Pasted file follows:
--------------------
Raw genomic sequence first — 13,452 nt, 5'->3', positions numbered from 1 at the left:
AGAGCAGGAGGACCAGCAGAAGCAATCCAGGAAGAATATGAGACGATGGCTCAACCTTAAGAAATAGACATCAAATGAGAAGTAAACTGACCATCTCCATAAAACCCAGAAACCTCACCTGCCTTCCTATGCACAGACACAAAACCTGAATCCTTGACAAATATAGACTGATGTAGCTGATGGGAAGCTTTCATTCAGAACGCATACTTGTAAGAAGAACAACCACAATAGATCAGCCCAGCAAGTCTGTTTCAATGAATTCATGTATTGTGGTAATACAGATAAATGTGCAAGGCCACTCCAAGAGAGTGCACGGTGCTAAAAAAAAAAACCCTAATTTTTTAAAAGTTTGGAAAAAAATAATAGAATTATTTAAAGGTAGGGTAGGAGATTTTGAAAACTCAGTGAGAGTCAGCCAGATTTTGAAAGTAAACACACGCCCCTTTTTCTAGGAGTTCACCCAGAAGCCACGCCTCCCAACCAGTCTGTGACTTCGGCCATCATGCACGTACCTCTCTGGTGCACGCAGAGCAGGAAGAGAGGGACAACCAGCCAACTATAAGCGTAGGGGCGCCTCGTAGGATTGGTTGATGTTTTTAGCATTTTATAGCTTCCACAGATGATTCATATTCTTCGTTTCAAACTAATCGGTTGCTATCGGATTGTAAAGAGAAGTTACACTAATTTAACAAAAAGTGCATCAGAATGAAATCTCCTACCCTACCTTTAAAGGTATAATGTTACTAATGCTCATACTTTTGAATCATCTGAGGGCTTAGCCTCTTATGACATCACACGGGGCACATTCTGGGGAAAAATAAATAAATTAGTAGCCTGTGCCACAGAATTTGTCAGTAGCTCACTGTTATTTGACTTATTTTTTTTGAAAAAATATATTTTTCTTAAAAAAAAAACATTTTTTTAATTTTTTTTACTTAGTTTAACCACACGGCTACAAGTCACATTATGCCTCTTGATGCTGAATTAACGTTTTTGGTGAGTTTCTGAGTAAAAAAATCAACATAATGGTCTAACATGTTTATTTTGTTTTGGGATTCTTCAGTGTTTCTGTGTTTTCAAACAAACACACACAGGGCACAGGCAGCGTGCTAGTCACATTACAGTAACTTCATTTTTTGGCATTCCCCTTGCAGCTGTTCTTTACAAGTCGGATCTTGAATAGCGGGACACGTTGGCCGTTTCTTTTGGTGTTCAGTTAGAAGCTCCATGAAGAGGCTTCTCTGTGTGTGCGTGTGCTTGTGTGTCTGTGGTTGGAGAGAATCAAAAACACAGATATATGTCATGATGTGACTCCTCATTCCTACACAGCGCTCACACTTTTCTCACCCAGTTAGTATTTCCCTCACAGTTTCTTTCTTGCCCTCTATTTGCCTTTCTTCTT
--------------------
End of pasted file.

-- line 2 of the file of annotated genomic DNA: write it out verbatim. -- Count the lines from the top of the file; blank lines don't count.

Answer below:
AGAGCAGGAGGACCAGCAGAAGCAATCCAGGAAGAATATGAGACGATGGCTCAACCTTAAGAAATAGACATCAAATGAGAAGTAAACTGACCATCTCCATAAAACCCAGAAACCTCACCTGCCTTCCTATGCACAGACACAAAACCTGAATCCTTGACAAATATAGACTGATGTAGCTGATGGGAAGCTTTCATTCAGAACGCATACTTGTAAGAAGAACAACCACAATAGATCAGCCCAGCAAGTCTGTTTCAATGAATTCATGTATTGTGGTAATACAGATAAATGTGCAAGGCCACTCCAAGAGAGTGCACGGTGCTAAAAAAAAAAACCCTAATTTTTTAAAAGTTTGGAAAAAAATAATAGAATTATTTAAAGGTAGGGTAGGAGATTTTGAAAACTCAGTGAGAGTCAGCCAGATTTTGAAAGTAAACACACGCCCCTTTTTCTAGGAGTTCACCCAGAAGCCACGCCTCCCAACCAGTCTGTGACTTCGGCCATCATGCACGTACCTCTCTGGTGCACGCAGAGCAGGAAGAGAGGGACAACCAGCCAACTATAAGCGTAGGGGCGCCTCGTAGGATTGGTTGATGTTTTTAGCATTTTATAGCTTCCACAGATGATTCATATTCTTCGTTTCAAACTAATCGGTTGCTATCGGATTGTAAAGAGAAGTTACACTAATTTAACAAAAAGTGCATCAGAATGAAATCTCCTACCCTACCTTTAAAGGTATAATGTTACTAATGCTCATACTTTTGAATCATCTGAGGGCTTAGCCTCTTATGACATCACACGGGGCACATTCTGGGGAAAAATAAATAAATTAGTAGCCTGTGCCACAGAATTTGTCAGTAGCTCACTGTTATTTGACTTATTTTTTTTGAAAAAATATATTTTTCTTAAAAAAAAAACATTTTTTTAATTTTTTTTACTTAGTTTAACCACACGGCTACAAGTCACATTATGCCTCTTGATGCTGAATTAACGTTTTTGGTGAGTTTCTGAGTAAAAAAATCAACATAATGGTCTAACATGTTTATTTTGTTTTGGGATTCTTCAGTGTTTCTGTGTTTTCAAACAAACACACACAGGGCACAGGCAGCGTGCTAGTCACATTACAGTAACTTCATTTTTTGGCATTCCCCTTGCAGCTGTTCTTTACAAGTCGGATCTTGAATAGCGGGACACGTTGGCCGTTTCTTTTGGTGTTCAGTTAGAAGCTCCATGAAGAGGCTTCTCTGTGTGTGCGTGTGCTTGTGTGTCTGTGGTTGGAGAGAATCAAAAACACAGATATATGTCATGATGTGACTCCTCATTCCTACACAGCGCTCACACTTTTCTCACCCAGTTAGTATTTCCCTCACAGTTTCTTTCTTGCCCTCTATTTGCCTTTCTTCTT